That picture, by the way, if the angle had been a little wider, would have revealed the furrowed face of the man from the CIA whom we will only know as John. He was there too, sharing in the agony and, finally, the ecstasy of all that unfolded that day.

And when, days later, Mr Panetta went before the Intelligence Committee to brief members on the triumph in Abbottabad, there he was again. And Mr Panetta chose that moment to give John his due, asking him to give the senators the fullest version of the tracking down of Bin Laden.

It was just as he was finishing, when he reached the part when he knew he had been right all along, that he began to choke up.

News
people
Arts and Entertainment
Lena Dunham
booksLena Dunham's memoirs - written at the age of 28 - are honest to the point of making you squirm
News
Jacqueline Bisset has claimed that young women today are obsessed with being 'hot', rather than 'charming', 'romantic' or 'beautiful'
people
Arts and Entertainment
A bit rich: Maggie Smith in Downton Abbey
tvDownton Abbey review: It's six months since we last caught up with the Crawley clan
PROMOTED VIDEO
Have you tried new the Independent Digital Edition apps?
News
ebooksAn unforgettable anthology of contemporary reportage
Sport
Frank Lampard and his non-celebration
premier leagueManchester City vs Chelsea match report from the Etihad Stadium
Life and Style
A new app has been launched that enables people to have a cuddle from a stranger
techNew app offers 'PG alternative' to dating services like Tinder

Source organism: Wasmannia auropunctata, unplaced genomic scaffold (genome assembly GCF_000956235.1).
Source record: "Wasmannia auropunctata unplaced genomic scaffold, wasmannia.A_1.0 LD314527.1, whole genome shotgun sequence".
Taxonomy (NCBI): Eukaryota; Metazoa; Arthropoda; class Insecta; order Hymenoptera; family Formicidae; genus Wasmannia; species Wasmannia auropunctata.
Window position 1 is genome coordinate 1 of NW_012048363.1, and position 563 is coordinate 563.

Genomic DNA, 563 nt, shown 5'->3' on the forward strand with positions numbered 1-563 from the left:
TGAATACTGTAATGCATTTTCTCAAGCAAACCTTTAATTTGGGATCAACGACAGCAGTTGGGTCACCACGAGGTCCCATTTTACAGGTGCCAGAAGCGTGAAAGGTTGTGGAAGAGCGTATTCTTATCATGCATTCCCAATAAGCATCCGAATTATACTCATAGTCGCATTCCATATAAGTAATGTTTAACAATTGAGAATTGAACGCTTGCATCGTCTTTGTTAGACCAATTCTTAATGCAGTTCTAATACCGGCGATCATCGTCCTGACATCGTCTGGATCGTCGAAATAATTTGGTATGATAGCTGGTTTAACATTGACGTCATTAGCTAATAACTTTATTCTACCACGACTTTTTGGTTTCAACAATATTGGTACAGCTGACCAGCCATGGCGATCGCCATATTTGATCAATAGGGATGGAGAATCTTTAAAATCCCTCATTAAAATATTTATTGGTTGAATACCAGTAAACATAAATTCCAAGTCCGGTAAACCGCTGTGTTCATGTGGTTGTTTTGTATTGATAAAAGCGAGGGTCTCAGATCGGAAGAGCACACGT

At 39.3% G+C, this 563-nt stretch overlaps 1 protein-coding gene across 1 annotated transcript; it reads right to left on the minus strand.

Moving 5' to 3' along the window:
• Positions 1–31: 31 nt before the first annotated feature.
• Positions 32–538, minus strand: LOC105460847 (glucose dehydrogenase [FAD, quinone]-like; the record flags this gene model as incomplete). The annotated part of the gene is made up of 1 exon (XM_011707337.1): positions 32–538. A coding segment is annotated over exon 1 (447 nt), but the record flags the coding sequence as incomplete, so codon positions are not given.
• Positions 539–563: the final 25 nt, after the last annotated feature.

Arts and Entertainment
Jake Quickenden sings his heart out in his second audition
tvX Factor: How did the Jakes - and Charlie Martinez - fare?
Sport
premier league
Arts and Entertainment
'New Tricks' star Dennis Waterman is departing from the show after he completes filming on two more episodes
tvOnly remaining original cast-member to leave crime series
Sport
Mario Balotelli celebrates his first Liverpool goal
premier leagueLiverpool striker expressed his opinion about the 5-3 thriller with Leicester - then this happened
News
Britain's shadow chancellor Ed Balls (L) challenges reporter Rob Merrick for the ball during the Labour Party versus the media soccer match,
peopleReporter left bleeding after tackle from shadow Chancellor in annual political football match
Arts and Entertainment
Female fans want more explicit male sex in Game of Thrones, George R R Martin says
tvSpoiler warning: Star of George RR Martin's hit series says viewers have 'not seen the last' of him/her
News
i100
News
i100
Sport
Plenty to ponder: Amir Khan has had repeated problems with US immigration because of his Muslim faith and now American television may shun him
boxing
Latest stories from i100
Have you tried new the Independent Digital Edition apps?
Independent Dating
and  

By clicking 'Search' you
are agreeing to our
Terms of Use.

iJobs Job Widget
iJobs General

Head of Marketing and Communications - London - up to £80,000

£70000 - £80000 per annum: Ashdown Group: Group Head of Marketing and Communic...